Ultraviolet Radiation and Bio-optics in Crater Lake, Oregon, 2005
Spectral diffuse attenuation, Validation, and Variations over Space and Time
In Crater Lake several intercomparisons have been carried out that have confirmed its ability to measure spectral diffuse attenuation accurately under extremely transparent conditions (e.g., Figure 4). The primary limitations of the LI-1800uw in Crater Lake are the inability to accurately record wavelengths shorter than 308 nm, and the time required to complete a scan when irradiance is changing rapidly (e.g. within 15 m of the surface). Measurements of diffuse attenuation would not benefit from higher spectral resolution than its 8 nm bandwidth, in contrast to measurements of solar irradiance spectra, except in the case of the shortest UV-B wavelengths. This is because spectra of typical attenuating substances tend to vary gradually with wavelength, and because there are instrument performance tradeoffs so that increasing spectral resolution leads to decreasing sensitivity to low light levels underwater (Kirk et al., 1994). While the effective center wavelength of a broad irradiance waveband can change as a function of depth (Hargreaves, 2003), the LI-1800uw has been tested previously in lakes with substantially more CDOM than Crater Lake and proved capable of generating accurate Kd values there in comparison with BSI radiometers and a scanning radiometer that had a 2 nm bandwidth (Kirk et al., 1994).
The surface waters of Crater Lake are remarkably transparent to UV-B radiation. The relative attenuation of solar UV-B (320 nm) at a depth of 20 m in Crater Lake was 27% of surface irradiance on average (Table 1). Both the average Kd,320 of 0.062 m-1 (1996–2002) and minimum Kd,320 (August 2001, 10–18 m average) of 0.057 m-1, for the surface of Crater Lake were more transparent to solar UV-B than attenuation estimated for pure water (Kdw,320 = 0.09 m- 1, Smith & Baker, 1981). On only a few other occasions have such low values Kd,UV-B been reported for natural waters. An ice covered lake in the dry valleys region of Antarctica (L. Vanda) had low levels of phytoplankton and DOC and Kd,320=0.055 m-1 near its surface (Vincent et al., 1998). An earlier study (Goldman et al., 1967) reported that the upper water column in L. Vanda was remarkably clear and similar to pure water based on blue photometer measurements (Kd,blue=0.031 on one occasion, identical to Kd,blue average over 0–40 m for Crater Lake in July 1940, Utterback et al., 1942). In a region of the Gulf of Mexico away from the influence of Mississippi River runoff (flowing at the lowest rate in 52 years during July 1988 when measurements were made) Højerslev and Aarup (2002) reported Kd,310=0.071 m-1. This value is equivalent to Kd,320=0.061 m-1 after wavelength conversion (using the exponential equation for CDOM absorption of Bricaud et al., 1981, but without the backscatter correction suggested by Markager & Vincent, 2000, using an exponent of -0.015 derived from regressing Crater Lake spectral Kd, averaged 0–40 m on 20 August 2001, against wavelengths from 305–380 nm). Morel and Maritorena (2001) also reported extremely low values (Kd,305=0.095, or Kd,320=0.076, converted as described above) for oligotrophic regions of the tropical Pacific Ocean where chlorophyll-a varied from 0.043–0.054 mg m-3over depths 0–72 m. In each of these published reports of extremely low UV-B attenuation the authors noted the discrepancy between their measurements and the Smith and Baker (1981) estimates for Kw for pure water. Hargreaves (2003) estimated the UV-B attenuation of pure water from Crater Lake measurements; the new estimate (Kdw,320=0.045) represented a 50% reduction from the 1981 estimate. Other cases of extreme transparency probably exist where water is isolated from organic soils and algal productivity or other sources of CDOM by temperature, altitude, water currents, and strong solar UVR and where photobleaching can reduce absorption by any CDOM that is present.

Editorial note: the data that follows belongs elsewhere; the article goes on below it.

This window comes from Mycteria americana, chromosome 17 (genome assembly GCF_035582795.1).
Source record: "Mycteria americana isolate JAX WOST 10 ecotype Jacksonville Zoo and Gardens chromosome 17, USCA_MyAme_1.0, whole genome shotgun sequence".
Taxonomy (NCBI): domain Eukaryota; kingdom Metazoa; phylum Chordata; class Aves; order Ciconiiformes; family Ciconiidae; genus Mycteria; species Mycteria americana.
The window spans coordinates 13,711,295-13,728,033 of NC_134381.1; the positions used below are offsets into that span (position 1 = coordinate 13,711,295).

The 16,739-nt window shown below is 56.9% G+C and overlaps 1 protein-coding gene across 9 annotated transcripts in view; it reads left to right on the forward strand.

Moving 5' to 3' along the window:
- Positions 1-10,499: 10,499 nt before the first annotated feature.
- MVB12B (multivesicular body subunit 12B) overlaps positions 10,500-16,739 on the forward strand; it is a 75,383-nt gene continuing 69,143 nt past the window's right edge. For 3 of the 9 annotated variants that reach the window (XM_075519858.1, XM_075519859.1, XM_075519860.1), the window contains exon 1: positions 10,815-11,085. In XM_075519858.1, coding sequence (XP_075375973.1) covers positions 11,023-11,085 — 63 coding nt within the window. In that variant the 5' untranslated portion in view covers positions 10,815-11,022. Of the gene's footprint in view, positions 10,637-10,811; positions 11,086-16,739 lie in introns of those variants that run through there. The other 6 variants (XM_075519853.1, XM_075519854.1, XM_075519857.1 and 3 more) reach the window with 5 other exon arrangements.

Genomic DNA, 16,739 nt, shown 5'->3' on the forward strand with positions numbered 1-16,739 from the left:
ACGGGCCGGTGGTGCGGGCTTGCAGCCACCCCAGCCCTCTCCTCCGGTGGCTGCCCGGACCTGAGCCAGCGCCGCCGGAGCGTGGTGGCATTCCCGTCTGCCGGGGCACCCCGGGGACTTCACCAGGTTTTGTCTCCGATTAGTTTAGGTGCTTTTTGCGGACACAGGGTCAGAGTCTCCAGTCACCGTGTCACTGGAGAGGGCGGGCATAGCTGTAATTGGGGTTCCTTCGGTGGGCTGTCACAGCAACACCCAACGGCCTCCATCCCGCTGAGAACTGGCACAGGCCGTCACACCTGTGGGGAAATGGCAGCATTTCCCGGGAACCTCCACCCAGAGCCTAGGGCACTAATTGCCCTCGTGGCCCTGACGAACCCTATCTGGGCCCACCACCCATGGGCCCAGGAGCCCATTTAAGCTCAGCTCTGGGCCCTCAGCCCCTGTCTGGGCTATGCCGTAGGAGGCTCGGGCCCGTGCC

From Figures 4 and 5 one can see that the surface of Crater Lake typically has the greatest transparency but measurements here are problematic because of optical noise caused by waves and ripples reflecting and redirecting sunlight (Zaneveld et al., 2001). While a comparison of irradiance (Ed,0+) just above the surface with Ed,Z at a depth of 15 or 20 m should remove much of the noise attributed to surface waves, this approach introduces uncertainty about the wavelength-specific transmittance through the air-water interface. With a profiling radiometer it is easier to compensate for this noise by lowering the instrument slowly in the upper 15 meters so that multiple readings are available for averaging (of log-transformed irradiance) within 1 m, 2 m, or larger “depth bins”. Another method (we used this to generate the 10–18 m curve in Figure 3) involves fitting polynomial regressions to Ed,Z versus Z for each wavelength of interest, taking care to use a sufficient number of significant figures for fitted parameters and to avoid extrapolation beyond the bounds of the fitted data. From the regression equations for each wavelength the specific values of Ed,Z can then be calculated at several depths close to the surface and from these Kd,Z can be calculated.